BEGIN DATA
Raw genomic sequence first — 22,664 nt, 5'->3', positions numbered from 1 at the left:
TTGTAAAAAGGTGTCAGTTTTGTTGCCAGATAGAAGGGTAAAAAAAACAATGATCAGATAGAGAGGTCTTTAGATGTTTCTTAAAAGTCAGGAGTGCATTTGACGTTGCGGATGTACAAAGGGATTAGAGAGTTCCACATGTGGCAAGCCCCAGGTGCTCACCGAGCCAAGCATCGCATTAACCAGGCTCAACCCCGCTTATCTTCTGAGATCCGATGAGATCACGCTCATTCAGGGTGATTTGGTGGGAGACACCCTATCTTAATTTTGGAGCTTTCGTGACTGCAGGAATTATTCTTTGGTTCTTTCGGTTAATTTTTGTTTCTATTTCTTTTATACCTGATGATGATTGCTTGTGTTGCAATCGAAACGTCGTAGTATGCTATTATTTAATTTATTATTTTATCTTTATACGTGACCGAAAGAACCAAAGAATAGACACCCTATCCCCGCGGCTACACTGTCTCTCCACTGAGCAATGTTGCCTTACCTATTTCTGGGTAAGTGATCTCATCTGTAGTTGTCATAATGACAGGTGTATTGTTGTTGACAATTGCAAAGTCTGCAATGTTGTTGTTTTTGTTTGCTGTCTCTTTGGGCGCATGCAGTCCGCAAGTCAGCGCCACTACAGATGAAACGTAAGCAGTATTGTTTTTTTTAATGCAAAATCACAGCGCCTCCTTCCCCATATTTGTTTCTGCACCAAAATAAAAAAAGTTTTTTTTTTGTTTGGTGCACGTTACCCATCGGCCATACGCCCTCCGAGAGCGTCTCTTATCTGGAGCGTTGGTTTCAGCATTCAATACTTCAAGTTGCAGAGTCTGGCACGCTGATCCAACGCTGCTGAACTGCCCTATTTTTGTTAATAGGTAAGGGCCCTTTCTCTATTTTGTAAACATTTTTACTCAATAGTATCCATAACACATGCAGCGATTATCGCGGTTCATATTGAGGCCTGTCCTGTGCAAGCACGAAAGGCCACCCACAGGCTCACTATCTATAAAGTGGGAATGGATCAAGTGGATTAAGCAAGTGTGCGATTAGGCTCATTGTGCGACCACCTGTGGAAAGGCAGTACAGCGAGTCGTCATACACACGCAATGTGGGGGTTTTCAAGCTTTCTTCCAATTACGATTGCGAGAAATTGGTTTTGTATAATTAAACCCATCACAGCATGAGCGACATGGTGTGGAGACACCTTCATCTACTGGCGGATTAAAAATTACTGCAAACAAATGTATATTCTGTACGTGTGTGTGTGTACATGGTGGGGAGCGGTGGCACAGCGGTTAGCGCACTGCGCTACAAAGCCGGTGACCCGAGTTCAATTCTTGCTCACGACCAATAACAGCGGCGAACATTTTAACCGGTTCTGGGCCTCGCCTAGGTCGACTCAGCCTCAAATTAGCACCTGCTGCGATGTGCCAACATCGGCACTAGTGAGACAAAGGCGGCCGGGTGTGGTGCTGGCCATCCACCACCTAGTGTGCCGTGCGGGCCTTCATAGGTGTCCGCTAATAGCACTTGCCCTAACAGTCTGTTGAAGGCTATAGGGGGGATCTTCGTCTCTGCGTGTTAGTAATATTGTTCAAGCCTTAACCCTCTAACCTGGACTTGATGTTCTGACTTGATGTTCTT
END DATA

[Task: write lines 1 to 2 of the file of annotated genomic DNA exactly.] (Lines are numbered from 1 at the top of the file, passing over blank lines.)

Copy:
Raw genomic sequence first — 22,664 nt, 5'->3', positions numbered from 1 at the left:
TTGTAAAAAGGTGTCAGTTTTGTTGCCAGATAGAAGGGTAAAAAAAACAATGATCAGATAGAGAGGTCTTTAGATGTTTCTTAAAAGTCAGGAGTGCATTTGACGTTGCGGATGTACAAAGGGATTAGAGAGTTCCACATGTGGCAAGCCCCAGGTGCTCACCGAGCCAAGCATCGCATTAACCAGGCTCAACCCCGCTTATCTTCTGAGATCCGATGAGATCACGCTCATTCAGGGTGATTTGGTGGGAGACACCCTATCTTAATTTTGGAGCTTTCGTGACTGCAGGAATTATTCTTTGGTTCTTTCGGTTAATTTTTGTTTCTATTTCTTTTATACCTGATGATGATTGCTTGTGTTGCAATCGAAACGTCGTAGTATGCTATTATTTAATTTATTATTTTATCTTTATACGTGACCGAAAGAACCAAAGAATAGACACCCTATCCCCGCGGCTACACTGTCTCTCCACTGAGCAATGTTGCCTTACCTATTTCTGGGTAAGTGATCTCATCTGTAGTTGTCATAATGACAGGTGTATTGTTGTTGACAATTGCAAAGTCTGCAATGTTGTTGTTTTTGTTTGCTGTCTCTTTGGGCGCATGCAGTCCGCAAGTCAGCGCCACTACAGATGAAACGTAAGCAGTATTGTTTTTTTTAATGCAAAATCACAGCGCCTCCTTCCCCATATTTGTTTCTGCACCAAAATAAAAAAAGTTTTTTTTTTGTTTGGTGCACGTTACCCATCGGCCATACGCCCTCCGAGAGCGTCTCTTATCTGGAGCGTTGGTTTCAGCATTCAATACTTCAAGTTGCAGAGTCTGGCACGCTGATCCAACGCTGCTGAACTGCCCTATTTTTGTTAATAGGTAAGGGCCCTTTCTCTATTTTGTAAACATTTTTACTCAATAGTATCCATAACACATGCAGCGATTATCGCGGTTCATATTGAGGCCTGTCCTGTGCAAGCACGAAAGGCCACCCACAGGCTCACTATCTATAAAGTGGGAATGGATCAAGTGGATTAAGCAAGTGTGCGATTAGGCTCATTGTGCGACCACCTGTGGAAAGGCAGTACAGCGAGTCGTCATACACACGCAATGTGGGGGTTTTCAAGCTTTCTTCCAATTACGATTGCGAGAAATTGGTTTTGTATAATTAAACCCATCACAGCATGAGCGACATGGTGTGGAGACACCTTCATCTACTGGCGGATTAAAAATTACTGCAAACAAATGTATATTCTGTACGTGTGTGTGTGTACATGGTGGGGAGCGGTGGCACAGCGGTTAGCGCACTGCGCTACAAAGCCGGTGACCCGAGTTCAATTCTTGCTCACGACCAATAACAGCGGCGAACATTTTAACCGGTTCTGGGCCTCGCCTAGGTCGACTCAGCCTCAAATTAGCACCTGCTGCGATGTGCCAACATCGGCACTAGTGAGACAAAGGCGGCCGGGTGTGGTGCTGGCCATCCACCACCTAGTGTGCCGTGCGGGCCTTCATAGGTGTCCGCTAATAGCACTTGCCCTAACAGTCTGTTGAAGGCTATAGGGGGGATCTTCGTCTCTGCGTGTTAGTAATATTGTTCAAGCCTTAACCCTCTAACCTGGACTTGATGTTCTGACTTGATGTTCTT